You won. You’re now the Member of Parliament for Omoro County. You’ve honoured your father. Your father was celebrated in death more than in life. That was out of no fault of his. In our fractured politics there are no living heroes. Only the dead receive accolades. The living have to dodge barbs at every turn.
At the thanksgiving reception you hosted after being sworn in I gave you an earful under the theme of how victory can be the beginning of defeat. It is a paradox but there it is. We all have to deal with it. I guess it is the reason why on their wedding day, couples are told that there’s a difference between the wedding day and the marriage. The rock band Michael Learns to Rock put it better when they sang that even heaven has a rainy day. It is easier to deal with rainy days when you have foreseen them.
I have been in the jungle we call politics (some say politricks) long enough to have a thing or two to say to a young MP like you. Remember, I was sworn in when I had just turned 29 and 10 years later, I retired from Parliament. Not many people retire from a prestigious position before their 40th birthday! But that is me. The things I have to say can be summarised in one sentence: Why learn from your own mistakes when others have made enough mistakes to give you a lifetime of lessons? So here are some reasons why winners end up losing. Many elected leaders who have lost and have disappointed not only themselves but also their supporters will find these things familiar.
I’m sure many friends, old and new, are now seeking your attention for possible deployment as staff in your new office. You know why you sought election. Never forget your priorities. Anybody who doesn’t share your priorities should have no room on your staff. If you ignore this advice you’ll end up with people who are lukewarm about the things you care about and they will prevent you from doing what you intend to do. Better annoy a few climbers than your entire constituency.
If you have space on your office wall, I urge you to pin your campaign promises there so you never forget them. Any incumbent who has lost an election knows that voters are unforgiving when it comes to incumbents who don’t keep their word. Remember that your election was a group effort. Your campaign comprised not just one team. In fact it was a team of teams. Many people allied with you for one reason or another. So don’t forget the coalition that got you elected.
One mistake incumbents make is to become goody-goody and start bending over backwards to get the approval of known opponents. These include media opponents. Stop craving everyone’s love and dreading haters. You’re now in shark-filled waters. Swim without fear. The sharks will eat. Just make sure you’re not eaten. As I told you, making friends of your enemies will make enemies of your friends! As the nursery song goes, make new friends but keep the old. Remember that Omoro is now part of your name. Many times, even the Speaker will simply refer to you as “Omoro”. Politics is like retail business. It is personal. Balance service to your constituency with policy making. Constituents are impatient and sometimes unreasonable. But they will always thank you for paying attention to their problems promptly.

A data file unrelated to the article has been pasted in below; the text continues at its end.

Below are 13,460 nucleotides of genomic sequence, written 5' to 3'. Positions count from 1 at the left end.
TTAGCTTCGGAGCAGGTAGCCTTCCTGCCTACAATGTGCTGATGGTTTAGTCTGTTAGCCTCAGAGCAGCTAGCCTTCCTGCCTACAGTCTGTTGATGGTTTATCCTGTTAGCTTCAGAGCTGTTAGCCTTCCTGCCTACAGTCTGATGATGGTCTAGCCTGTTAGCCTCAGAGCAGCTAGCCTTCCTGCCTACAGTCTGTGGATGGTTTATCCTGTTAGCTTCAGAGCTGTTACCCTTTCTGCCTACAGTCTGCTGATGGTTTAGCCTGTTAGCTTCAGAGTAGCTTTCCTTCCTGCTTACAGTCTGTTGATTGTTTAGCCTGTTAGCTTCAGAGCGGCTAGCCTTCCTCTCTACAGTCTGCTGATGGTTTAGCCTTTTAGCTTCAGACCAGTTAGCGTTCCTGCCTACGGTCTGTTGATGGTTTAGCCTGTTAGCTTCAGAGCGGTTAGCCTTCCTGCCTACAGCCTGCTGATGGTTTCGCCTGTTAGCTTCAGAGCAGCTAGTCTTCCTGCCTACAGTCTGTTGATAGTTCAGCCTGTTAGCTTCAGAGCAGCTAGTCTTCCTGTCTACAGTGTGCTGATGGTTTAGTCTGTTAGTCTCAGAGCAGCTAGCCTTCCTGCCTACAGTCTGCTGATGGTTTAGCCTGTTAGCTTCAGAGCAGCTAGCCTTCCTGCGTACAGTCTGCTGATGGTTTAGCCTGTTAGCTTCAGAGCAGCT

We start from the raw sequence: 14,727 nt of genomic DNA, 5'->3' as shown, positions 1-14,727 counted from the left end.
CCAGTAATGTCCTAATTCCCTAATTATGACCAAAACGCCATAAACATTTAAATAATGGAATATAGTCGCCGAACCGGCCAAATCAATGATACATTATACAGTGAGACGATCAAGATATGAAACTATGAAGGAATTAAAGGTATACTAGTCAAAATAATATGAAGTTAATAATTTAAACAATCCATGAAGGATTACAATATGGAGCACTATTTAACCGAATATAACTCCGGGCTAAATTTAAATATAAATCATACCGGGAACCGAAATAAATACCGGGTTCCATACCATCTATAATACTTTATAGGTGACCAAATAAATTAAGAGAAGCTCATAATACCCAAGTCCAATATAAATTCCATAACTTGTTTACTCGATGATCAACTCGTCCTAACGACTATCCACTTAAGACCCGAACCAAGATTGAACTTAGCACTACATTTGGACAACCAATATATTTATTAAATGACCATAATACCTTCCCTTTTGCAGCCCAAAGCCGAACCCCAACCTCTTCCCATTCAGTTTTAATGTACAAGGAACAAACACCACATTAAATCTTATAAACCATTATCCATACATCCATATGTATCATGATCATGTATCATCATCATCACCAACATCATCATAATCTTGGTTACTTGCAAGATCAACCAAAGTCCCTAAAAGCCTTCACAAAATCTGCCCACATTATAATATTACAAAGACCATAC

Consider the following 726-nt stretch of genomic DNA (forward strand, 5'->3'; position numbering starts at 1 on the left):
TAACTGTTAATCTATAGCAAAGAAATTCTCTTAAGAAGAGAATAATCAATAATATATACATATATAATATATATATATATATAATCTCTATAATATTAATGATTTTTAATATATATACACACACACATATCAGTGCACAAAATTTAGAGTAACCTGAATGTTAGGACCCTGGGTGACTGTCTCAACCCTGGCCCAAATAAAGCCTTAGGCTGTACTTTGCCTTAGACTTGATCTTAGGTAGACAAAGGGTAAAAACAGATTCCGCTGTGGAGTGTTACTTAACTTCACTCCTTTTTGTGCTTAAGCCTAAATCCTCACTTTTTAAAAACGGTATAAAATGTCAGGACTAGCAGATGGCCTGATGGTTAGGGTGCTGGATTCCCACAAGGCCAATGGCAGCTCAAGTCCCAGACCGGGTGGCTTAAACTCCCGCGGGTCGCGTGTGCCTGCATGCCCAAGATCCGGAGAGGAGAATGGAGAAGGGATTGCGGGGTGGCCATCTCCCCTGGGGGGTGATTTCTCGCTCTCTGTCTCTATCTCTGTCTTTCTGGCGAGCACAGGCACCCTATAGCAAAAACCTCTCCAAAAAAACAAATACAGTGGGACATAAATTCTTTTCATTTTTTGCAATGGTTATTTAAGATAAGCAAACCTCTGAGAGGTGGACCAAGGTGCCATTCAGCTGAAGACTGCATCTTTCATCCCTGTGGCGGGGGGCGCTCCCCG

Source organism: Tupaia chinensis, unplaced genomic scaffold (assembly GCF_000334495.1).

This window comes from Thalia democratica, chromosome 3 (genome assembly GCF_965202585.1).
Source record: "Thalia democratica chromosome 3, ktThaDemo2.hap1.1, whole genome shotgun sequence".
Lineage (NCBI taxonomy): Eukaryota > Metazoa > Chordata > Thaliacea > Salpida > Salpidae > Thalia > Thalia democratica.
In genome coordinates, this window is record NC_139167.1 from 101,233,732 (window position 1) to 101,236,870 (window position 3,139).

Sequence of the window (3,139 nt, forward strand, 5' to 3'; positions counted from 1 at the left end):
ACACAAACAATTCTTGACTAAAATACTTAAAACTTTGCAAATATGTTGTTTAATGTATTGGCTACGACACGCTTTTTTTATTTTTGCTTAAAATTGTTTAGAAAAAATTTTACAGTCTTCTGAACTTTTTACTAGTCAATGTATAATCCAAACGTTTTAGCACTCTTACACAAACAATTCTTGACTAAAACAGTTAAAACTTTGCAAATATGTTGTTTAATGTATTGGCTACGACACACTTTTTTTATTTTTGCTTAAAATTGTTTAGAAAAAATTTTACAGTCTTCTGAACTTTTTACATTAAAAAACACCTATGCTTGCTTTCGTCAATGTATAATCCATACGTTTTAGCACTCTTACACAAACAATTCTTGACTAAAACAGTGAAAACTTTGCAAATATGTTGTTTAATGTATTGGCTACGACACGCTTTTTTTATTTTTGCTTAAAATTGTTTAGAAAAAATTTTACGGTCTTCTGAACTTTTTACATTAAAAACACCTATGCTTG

American basketball coach John Wooden once said, “Talent will get you to the top, but it takes character to keep you there.” As an MP, you have some power. The parliamentary letterhead will ensure that your letters get read by important people. When you introduce yourself after your phone is answered, the person at the other end of the line will pay attention. In addition your father’s name will forever be a passport that will fling many doors open before you.
This power will test your character. Remain humble. Don’t be arrogant even when people treat you like a demigod. That will keep your friends loyal and your family ties intact. Above all, your personal morality will not become the subject of tabloids. Keep room for God in your life. Pray! Resist the temptation to become greedy for money or even higher offices that appear to be within your reach but may actually be beyond your grasp.
Finally, don’t forget your political family. Even those who oppose your party are now your “honourable colleagues “. Parliament is a place for collegial relationships. But don’t push the collegiality too far. You’re more likely to accomplish things through your political family. All leaders work with opponents but you have to keep your eyes open for traps.
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